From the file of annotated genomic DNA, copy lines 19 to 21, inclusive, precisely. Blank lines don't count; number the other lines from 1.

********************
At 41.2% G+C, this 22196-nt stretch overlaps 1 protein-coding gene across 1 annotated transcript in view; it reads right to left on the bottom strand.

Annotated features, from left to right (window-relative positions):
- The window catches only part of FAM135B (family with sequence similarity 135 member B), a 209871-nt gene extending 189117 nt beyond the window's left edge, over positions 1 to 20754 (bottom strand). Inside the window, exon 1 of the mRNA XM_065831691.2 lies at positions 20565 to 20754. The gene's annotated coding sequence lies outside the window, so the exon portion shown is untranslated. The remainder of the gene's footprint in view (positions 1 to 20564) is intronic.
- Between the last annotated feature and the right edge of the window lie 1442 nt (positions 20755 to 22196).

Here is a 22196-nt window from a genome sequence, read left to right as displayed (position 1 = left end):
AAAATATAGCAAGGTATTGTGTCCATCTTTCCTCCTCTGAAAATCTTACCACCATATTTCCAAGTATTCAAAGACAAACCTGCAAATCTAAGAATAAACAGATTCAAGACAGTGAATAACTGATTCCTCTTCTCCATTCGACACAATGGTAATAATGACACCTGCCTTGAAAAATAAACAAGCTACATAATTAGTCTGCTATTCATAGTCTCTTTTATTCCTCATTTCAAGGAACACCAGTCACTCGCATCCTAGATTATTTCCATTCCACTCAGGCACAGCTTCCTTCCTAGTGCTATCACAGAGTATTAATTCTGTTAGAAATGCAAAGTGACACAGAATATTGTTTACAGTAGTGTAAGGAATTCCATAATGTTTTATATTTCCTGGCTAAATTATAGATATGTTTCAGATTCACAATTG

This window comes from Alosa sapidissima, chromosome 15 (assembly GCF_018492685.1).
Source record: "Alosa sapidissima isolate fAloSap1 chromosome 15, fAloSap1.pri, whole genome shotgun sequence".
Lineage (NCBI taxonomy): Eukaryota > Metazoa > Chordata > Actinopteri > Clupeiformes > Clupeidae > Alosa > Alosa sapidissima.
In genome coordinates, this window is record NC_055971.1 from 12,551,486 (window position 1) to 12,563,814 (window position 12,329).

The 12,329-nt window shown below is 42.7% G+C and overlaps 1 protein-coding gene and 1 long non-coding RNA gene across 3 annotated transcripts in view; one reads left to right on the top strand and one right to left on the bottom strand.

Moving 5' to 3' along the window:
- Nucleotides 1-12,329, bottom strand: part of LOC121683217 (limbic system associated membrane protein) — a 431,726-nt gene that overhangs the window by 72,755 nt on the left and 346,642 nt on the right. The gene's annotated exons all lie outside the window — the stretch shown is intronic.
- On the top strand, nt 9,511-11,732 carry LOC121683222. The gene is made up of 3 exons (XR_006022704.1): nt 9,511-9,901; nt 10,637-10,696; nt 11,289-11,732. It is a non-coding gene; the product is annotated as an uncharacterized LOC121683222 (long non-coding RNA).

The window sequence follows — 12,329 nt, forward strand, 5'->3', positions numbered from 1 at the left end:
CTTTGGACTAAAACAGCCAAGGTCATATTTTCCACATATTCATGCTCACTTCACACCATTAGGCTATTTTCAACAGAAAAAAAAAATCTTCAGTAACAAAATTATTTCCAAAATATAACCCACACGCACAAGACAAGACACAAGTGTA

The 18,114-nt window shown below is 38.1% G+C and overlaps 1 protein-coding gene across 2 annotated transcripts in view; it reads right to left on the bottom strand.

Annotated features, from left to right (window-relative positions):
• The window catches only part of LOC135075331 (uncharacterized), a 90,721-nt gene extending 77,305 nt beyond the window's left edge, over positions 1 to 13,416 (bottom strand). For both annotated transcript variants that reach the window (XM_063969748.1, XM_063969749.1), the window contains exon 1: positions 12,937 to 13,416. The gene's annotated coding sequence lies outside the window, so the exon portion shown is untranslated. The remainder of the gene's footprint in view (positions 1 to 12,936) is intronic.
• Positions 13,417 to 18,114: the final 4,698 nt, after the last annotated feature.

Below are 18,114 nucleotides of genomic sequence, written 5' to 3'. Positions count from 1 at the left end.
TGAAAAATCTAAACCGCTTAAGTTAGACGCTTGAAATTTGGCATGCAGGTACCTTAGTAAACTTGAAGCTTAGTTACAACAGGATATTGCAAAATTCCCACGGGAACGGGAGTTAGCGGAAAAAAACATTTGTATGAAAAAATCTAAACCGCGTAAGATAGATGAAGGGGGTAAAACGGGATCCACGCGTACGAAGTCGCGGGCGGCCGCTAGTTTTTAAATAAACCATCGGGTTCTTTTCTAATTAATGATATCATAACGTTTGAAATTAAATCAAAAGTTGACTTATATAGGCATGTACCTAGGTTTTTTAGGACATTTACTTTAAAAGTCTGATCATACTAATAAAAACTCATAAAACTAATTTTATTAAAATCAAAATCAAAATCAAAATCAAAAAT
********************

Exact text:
• The window catches only part of LOC135075331 (uncharacterized), a 90,721-nt gene extending 77,305 nt beyond the window's left edge, over positions 1 to 13,416 (bottom strand). For both annotated transcript variants that reach the window (XM_063969748.1, XM_063969749.1), the window contains exon 1: positions 12,937 to 13,416. The gene's annotated coding sequence lies outside the window, so the exon portion shown is untranslated. The remainder of the gene's footprint in view (positions 1 to 12,936) is intronic.
• Positions 13,417 to 18,114: the final 4,698 nt, after the last annotated feature.

Below are 18,114 nucleotides of genomic sequence, written 5' to 3'. Positions count from 1 at the left end.